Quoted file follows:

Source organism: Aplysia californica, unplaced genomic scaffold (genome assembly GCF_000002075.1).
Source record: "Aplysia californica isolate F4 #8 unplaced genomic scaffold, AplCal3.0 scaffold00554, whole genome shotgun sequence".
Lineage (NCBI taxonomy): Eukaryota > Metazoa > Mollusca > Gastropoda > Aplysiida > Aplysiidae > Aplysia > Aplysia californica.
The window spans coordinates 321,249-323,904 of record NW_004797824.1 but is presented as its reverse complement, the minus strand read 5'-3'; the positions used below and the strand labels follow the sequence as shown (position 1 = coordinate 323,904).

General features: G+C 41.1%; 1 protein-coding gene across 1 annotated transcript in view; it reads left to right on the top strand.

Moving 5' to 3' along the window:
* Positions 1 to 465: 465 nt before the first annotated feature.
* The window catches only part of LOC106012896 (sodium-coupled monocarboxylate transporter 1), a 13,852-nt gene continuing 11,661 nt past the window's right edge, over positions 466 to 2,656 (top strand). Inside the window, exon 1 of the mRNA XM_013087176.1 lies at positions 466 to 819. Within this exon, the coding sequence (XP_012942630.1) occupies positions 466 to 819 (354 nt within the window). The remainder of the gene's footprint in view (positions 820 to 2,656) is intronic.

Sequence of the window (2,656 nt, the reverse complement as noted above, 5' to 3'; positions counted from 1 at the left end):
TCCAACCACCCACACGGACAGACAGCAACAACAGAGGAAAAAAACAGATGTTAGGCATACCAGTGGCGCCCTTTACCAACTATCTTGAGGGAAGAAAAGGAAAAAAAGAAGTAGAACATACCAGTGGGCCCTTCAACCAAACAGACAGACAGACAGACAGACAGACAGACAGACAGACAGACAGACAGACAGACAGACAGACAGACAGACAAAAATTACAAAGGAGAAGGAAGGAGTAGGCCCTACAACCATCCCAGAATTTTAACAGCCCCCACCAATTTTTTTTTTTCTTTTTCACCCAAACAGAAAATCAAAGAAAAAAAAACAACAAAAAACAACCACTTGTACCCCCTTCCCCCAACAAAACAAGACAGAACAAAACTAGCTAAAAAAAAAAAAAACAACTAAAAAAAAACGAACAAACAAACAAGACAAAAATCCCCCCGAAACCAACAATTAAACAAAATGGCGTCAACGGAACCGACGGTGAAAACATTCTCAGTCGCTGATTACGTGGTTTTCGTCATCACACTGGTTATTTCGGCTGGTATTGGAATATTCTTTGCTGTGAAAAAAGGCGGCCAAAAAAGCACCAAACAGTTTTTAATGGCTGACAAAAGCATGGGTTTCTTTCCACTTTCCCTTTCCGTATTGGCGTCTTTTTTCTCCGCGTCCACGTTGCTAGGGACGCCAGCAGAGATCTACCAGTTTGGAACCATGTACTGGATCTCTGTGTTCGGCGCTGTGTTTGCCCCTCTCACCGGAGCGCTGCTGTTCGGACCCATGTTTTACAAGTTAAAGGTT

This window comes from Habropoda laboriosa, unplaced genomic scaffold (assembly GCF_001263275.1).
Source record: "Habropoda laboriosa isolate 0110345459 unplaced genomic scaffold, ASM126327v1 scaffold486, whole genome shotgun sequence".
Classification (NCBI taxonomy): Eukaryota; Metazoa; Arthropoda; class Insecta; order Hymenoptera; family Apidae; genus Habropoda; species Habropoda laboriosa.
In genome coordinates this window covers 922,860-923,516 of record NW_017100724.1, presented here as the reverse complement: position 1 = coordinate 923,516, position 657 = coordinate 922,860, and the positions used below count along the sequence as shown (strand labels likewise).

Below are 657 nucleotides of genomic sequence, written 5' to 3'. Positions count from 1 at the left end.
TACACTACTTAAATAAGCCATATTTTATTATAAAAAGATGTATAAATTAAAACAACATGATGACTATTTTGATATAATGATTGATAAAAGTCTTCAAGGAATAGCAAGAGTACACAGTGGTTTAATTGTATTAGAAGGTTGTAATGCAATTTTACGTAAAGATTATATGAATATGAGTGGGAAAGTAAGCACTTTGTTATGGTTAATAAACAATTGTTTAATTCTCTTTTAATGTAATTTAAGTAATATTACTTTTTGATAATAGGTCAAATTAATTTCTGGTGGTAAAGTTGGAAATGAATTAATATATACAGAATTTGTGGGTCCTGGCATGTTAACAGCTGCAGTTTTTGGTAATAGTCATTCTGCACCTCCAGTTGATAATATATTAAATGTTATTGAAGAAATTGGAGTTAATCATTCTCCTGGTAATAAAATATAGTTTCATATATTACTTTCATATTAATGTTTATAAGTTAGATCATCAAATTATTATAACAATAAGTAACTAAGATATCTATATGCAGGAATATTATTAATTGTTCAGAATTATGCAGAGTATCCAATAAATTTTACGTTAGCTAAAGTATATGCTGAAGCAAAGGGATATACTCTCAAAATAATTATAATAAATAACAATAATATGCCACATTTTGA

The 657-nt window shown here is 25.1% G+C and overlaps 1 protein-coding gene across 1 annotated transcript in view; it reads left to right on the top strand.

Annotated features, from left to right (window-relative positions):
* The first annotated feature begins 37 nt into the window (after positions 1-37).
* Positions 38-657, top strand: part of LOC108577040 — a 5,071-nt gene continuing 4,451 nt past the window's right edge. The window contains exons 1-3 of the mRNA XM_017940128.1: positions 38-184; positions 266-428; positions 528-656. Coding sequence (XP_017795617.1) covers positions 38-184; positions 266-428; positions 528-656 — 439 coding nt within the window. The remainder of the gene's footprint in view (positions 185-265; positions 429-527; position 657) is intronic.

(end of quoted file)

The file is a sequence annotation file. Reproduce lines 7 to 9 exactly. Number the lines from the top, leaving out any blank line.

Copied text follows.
* Positions 1 to 465: 465 nt before the first annotated feature.
* The window catches only part of LOC106012896 (sodium-coupled monocarboxylate transporter 1), a 13,852-nt gene continuing 11,661 nt past the window's right edge, over positions 466 to 2,656 (top strand). Inside the window, exon 1 of the mRNA XM_013087176.1 lies at positions 466 to 819. Within this exon, the coding sequence (XP_012942630.1) occupies positions 466 to 819 (354 nt within the window). The remainder of the gene's footprint in view (positions 820 to 2,656) is intronic.

Sequence of the window (2,656 nt, the reverse complement as noted above, 5' to 3'; positions counted from 1 at the left end):